Studio and Gear

ET: Do you have particular go-to pieces of gear or software? What are your absolute essentials for making music?

JS: I try to remain as software-agnostic as possible. We switch between Logic, Pro Tools, and Reaper for production. Many songs also involve Max patches that I’ll make on an “as needed” basis. My studio has a lot of modular gear in it, mostly 5u, but a healthy amount of eurorack and a little frac rack as well. The modulars get a lot of use, as do my Prophet V (rev 2), and Oberheim SEM. I also have an SH101, Original Arp Odyssey, Original Korg MS20, TR808, TR909, Linn Drum, Korg Wavestation, Roland D550, Yamaha TX816, Roland MKS50. Those are all on the new album in one place or another. Thermionic Culture Vulture ends up on almost every track too, but we also use a lot of other distortions. The OTO Boum has gotten a lot of use since I picked that up.

ET: When did you first start working with modular synthesizers and Max/MSP? What do you find particularly attractive in both of these formats?

JS: I learned Max in the context of theater sound design at school. It was the days before QLab, so there wasn’t really a very good computer based non-linear way of controlling sounds for theater. People were still using minidiscs and CDs and Instant Replay machines. Max appealed to me immediately since I had been making music on computers for awhile, but I really didn’t use it for music at first - just for theater. Modular synths seemed like the obvious next step. When I started in 2005-ish there wasn’t that much on the market. Doepfer, Analogue Systems & Solutions were the only players in Eurorack, really, and the look & feel of that stuff didn’t really appeal to me, plus the cases were so expensive. So I got into 5u via through their monthly payment program. It took awhile to get enough of a system together that I really wanted to use it on tracks. Probably the first modular I recorded was the Captain Ahab song “Snakes on the Brain” which used my dotcom system for the bassline. I didn’t have a filter yet, so it’s just a straight-up sawtooth wave as I remember.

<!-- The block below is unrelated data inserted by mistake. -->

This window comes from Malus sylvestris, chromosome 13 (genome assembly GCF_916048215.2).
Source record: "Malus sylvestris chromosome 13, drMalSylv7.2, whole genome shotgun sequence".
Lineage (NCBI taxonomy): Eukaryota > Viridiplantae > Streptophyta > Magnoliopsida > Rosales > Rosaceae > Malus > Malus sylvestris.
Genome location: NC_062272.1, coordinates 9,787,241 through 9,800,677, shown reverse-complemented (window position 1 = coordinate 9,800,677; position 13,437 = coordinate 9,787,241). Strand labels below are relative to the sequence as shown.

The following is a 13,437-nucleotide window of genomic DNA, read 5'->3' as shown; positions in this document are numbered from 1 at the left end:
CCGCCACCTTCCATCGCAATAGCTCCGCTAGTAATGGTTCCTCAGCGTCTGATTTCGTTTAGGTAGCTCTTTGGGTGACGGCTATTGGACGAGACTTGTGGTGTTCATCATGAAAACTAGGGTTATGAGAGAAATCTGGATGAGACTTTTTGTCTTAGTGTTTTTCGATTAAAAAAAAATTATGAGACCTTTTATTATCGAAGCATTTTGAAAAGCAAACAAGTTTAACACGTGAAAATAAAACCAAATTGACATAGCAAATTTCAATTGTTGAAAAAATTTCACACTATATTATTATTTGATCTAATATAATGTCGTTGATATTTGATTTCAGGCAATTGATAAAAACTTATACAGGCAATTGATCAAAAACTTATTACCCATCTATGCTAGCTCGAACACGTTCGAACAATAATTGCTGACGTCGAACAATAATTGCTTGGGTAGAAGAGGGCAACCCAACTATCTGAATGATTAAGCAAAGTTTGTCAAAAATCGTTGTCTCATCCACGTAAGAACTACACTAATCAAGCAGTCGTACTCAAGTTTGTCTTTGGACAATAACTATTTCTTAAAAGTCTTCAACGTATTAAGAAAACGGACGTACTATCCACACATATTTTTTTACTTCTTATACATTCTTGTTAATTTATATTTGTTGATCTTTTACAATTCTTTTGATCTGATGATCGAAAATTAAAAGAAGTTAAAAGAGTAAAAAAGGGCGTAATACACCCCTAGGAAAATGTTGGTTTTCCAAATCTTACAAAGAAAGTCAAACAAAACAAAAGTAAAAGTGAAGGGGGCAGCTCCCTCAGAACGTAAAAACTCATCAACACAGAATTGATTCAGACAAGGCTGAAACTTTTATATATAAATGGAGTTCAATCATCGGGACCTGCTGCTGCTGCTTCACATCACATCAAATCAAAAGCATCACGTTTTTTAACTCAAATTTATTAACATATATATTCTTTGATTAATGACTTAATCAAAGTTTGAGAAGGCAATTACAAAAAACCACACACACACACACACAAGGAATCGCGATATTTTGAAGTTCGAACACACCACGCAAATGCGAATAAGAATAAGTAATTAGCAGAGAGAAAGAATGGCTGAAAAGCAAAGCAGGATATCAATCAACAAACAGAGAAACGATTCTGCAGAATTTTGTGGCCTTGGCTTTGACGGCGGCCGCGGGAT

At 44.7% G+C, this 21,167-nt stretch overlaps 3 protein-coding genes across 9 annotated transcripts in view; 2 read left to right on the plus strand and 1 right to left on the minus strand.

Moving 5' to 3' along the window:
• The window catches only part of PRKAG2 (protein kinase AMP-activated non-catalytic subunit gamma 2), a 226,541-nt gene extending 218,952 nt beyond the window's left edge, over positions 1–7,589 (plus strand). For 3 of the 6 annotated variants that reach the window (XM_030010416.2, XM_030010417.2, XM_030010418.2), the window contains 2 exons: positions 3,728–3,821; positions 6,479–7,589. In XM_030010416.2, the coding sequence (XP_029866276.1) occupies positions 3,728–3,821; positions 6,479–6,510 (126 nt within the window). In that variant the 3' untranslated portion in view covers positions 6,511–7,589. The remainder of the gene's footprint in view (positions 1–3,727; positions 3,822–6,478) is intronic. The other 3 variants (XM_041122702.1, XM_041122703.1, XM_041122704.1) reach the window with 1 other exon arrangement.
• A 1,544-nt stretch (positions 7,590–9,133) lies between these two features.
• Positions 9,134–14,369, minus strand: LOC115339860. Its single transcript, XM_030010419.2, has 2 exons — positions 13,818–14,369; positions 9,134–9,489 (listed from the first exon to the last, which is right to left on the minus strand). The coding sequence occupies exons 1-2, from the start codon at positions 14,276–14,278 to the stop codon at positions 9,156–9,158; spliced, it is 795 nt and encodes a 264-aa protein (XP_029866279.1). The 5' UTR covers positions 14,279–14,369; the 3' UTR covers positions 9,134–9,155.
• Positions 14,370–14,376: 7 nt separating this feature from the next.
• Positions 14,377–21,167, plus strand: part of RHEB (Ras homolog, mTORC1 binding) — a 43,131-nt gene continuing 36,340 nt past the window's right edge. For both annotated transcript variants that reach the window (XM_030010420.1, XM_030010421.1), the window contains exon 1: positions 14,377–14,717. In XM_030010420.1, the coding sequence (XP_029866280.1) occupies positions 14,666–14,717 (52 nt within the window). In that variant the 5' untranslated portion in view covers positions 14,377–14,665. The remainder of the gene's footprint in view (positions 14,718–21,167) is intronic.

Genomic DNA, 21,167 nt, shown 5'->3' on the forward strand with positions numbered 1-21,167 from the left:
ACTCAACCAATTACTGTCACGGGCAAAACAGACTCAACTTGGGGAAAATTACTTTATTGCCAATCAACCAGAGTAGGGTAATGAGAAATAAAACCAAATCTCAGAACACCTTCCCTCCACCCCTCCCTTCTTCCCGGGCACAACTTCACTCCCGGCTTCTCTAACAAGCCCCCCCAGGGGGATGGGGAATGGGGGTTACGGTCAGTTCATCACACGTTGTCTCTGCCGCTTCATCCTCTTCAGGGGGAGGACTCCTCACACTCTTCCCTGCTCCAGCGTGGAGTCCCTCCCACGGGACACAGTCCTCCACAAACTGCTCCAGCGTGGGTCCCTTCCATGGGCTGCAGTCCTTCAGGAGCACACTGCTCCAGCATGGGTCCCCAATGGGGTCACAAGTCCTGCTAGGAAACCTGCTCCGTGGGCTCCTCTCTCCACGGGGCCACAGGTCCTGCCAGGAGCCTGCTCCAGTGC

ET: Do you experience any particular challenges when taking the music you’ve written live? What does your general live setup consist of?

JS: It’s actually changing right now. For years, I’ve been using a monstrous max patch that’s basically a glorified version of Traktor or some other DJ software, but that interacts with the tracks in exactly the way I want. Over time it’s gotten harder and harder to troubleshoot, and is behaving in strange ways that I can’t diagnose. I’ve had a few crashes mid-set, and a lot of weird audio dropouts that never used to happen. Not sure if it’s changes to the MacOS, or what. But consequently I’m in the process of moving everything to Ableton Live, which I’ve been resisting doing for ages, but is actually working out pretty well. Max 4 Live allows me to break Ableton in new and interesting ways every time it doesn’t quite do what I want it to do, and so far I’m pretty much able to replicate all the functionality I want.

ET: Lastly, can you tell us about your plans for the near future. What are you busy with these days? What is the best place for people to follow your work?

JS:I’m doing a handful of films, some shorts & features. I recently scored a movie called Mope that I think will be distributed soon, so that’s probably the next film of mine that will get a release. I try to keep updated with projects, but it’s hard to keep it current. Theater-wise, I’ve been doing a show for the last year or so with Lars Jan called The White Album based on the Joan Didion essay. I’m immensely proud of it, and it will be showing in Sydney Australia in January 2020. After that I have some plays in LA at the Skirball Cultural Center (On the Other Side, February 2020) and Geffen Playhouse (Macbeth, June 2020).